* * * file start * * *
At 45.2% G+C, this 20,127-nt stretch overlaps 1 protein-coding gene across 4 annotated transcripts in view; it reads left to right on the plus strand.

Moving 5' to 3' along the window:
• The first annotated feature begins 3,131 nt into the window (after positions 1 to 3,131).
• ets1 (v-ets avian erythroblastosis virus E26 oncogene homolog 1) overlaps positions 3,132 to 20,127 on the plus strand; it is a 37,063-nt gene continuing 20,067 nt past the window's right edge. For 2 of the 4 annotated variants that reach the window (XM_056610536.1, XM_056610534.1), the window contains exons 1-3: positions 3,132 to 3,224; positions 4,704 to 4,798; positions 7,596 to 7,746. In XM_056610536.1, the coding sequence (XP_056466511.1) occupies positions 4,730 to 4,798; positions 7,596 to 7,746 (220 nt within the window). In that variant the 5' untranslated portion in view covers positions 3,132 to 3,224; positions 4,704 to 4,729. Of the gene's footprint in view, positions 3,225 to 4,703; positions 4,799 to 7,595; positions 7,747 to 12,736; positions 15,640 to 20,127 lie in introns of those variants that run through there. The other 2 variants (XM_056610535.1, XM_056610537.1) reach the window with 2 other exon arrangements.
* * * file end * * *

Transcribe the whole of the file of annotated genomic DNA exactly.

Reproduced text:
At 45.2% G+C, this 20,127-nt stretch overlaps 1 protein-coding gene across 4 annotated transcripts in view; it reads left to right on the plus strand.

Moving 5' to 3' along the window:
• The first annotated feature begins 3,131 nt into the window (after positions 1 to 3,131).
• ets1 (v-ets avian erythroblastosis virus E26 oncogene homolog 1) overlaps positions 3,132 to 20,127 on the plus strand; it is a 37,063-nt gene continuing 20,067 nt past the window's right edge. For 2 of the 4 annotated variants that reach the window (XM_056610536.1, XM_056610534.1), the window contains exons 1-3: positions 3,132 to 3,224; positions 4,704 to 4,798; positions 7,596 to 7,746. In XM_056610536.1, the coding sequence (XP_056466511.1) occupies positions 4,730 to 4,798; positions 7,596 to 7,746 (220 nt within the window). In that variant the 5' untranslated portion in view covers positions 3,132 to 3,224; positions 4,704 to 4,729. Of the gene's footprint in view, positions 3,225 to 4,703; positions 4,799 to 7,595; positions 7,747 to 12,736; positions 15,640 to 20,127 lie in introns of those variants that run through there. The other 2 variants (XM_056610535.1, XM_056610537.1) reach the window with 2 other exon arrangements.